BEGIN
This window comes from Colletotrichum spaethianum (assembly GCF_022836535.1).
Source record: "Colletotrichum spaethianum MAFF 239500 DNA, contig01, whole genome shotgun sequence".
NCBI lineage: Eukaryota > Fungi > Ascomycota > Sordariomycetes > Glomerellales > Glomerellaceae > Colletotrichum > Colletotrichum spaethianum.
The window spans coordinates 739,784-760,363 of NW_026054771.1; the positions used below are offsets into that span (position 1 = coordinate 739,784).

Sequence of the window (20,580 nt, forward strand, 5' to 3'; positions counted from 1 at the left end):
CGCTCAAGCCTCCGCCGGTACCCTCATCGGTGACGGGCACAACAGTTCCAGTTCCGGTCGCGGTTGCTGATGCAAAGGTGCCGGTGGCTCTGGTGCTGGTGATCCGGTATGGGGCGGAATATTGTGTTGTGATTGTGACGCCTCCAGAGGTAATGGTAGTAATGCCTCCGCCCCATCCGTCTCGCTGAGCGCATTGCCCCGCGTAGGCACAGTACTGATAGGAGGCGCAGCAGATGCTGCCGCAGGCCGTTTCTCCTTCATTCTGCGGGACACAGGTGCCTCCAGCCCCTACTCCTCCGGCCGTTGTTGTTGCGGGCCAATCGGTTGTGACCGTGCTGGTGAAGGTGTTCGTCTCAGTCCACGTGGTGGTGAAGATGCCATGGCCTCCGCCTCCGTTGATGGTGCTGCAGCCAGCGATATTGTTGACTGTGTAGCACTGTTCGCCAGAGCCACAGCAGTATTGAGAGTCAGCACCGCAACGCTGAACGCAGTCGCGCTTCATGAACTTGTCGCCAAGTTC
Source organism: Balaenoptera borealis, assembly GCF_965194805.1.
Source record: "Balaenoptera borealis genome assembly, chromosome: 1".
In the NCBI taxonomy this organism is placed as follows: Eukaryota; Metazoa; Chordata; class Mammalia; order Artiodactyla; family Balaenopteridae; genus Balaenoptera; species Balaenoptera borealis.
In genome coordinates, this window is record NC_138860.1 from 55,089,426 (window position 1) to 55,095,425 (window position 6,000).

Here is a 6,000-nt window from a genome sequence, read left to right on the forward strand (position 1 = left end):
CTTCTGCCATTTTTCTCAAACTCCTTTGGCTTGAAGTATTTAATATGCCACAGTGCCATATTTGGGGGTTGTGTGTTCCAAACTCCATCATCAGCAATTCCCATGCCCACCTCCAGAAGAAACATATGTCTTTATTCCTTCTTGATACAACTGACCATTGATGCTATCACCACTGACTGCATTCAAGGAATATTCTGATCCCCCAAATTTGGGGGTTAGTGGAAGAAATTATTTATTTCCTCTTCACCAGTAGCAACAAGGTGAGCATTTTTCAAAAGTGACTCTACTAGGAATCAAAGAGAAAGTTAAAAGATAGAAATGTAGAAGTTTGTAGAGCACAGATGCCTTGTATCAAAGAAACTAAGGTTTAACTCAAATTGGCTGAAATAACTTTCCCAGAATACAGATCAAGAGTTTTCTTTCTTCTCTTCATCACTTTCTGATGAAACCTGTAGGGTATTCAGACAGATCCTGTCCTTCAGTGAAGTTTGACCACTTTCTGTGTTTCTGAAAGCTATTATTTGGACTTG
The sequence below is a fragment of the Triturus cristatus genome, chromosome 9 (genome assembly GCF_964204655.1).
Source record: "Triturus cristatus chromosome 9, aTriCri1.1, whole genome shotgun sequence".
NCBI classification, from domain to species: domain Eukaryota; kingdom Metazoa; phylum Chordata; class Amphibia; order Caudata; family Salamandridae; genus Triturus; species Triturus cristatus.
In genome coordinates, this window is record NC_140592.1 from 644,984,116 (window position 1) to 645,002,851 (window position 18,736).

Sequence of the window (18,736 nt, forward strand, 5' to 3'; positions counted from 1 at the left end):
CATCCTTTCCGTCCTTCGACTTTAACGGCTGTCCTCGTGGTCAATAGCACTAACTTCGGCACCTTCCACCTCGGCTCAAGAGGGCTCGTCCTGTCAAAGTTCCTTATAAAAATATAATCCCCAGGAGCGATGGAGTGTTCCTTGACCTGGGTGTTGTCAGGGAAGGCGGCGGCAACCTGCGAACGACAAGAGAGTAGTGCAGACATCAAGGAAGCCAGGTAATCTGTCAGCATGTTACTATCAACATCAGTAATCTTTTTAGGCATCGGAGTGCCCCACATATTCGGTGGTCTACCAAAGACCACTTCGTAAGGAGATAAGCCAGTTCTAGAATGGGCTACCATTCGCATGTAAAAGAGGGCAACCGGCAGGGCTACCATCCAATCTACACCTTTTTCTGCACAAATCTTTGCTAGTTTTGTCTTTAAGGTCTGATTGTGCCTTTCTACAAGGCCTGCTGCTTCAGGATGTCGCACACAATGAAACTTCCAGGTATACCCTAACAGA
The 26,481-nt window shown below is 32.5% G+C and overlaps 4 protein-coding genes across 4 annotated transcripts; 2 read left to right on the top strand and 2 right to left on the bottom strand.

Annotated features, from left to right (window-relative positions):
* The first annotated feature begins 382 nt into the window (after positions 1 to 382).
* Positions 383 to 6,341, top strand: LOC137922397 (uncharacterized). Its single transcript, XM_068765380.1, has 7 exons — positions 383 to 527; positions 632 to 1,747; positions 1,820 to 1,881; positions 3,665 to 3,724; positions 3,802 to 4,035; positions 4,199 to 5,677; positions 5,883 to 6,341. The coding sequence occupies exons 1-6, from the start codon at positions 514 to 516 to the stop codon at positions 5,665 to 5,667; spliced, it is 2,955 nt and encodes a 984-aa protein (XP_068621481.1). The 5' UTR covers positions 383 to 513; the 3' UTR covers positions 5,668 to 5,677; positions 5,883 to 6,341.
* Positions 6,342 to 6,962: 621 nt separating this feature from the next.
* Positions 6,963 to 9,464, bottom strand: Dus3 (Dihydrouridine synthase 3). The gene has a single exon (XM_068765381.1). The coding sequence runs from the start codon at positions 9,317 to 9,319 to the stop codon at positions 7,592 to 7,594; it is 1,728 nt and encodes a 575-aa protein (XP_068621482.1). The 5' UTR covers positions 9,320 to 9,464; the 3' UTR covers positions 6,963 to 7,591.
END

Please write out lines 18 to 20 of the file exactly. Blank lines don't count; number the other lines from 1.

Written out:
CATCCTTTCCGTCCTTCGACTTTAACGGCTGTCCTCGTGGTCAATAGCACTAACTTCGGCACCTTCCACCTCGGCTCAAGAGGGCTCGTCCTGTCAAAGTTCCTTATAAAAATATAATCCCCAGGAGCGATGGAGTGTTCCTTGACCTGGGTGTTGTCAGGGAAGGCGGCGGCAACCTGCGAACGACAAGAGAGTAGTGCAGACATCAAGGAAGCCAGGTAATCTGTCAGCATGTTACTATCAACATCAGTAATCTTTTTAGGCATCGGAGTGCCCCACATATTCGGTGGTCTACCAAAGACCACTTCGTAAGGAGATAAGCCAGTTCTAGAATGGGCTACCATTCGCATGTAAAAGAGGGCAACCGGCAGGGCTACCATCCAATCTACACCTTTTTCTGCACAAATCTTTGCTAGTTTTGTCTTTAAGGTCTGATTGTGCCTTTCTACAAGGCCTGCTGCTTCAGGATGTCGCACACAATGAAACTTCCAGGTATACCCTAACAGA
The 26,481-nt window shown below is 32.5% G+C and overlaps 4 protein-coding genes across 4 annotated transcripts; 2 read left to right on the top strand and 2 right to left on the bottom strand.

Annotated features, from left to right (window-relative positions):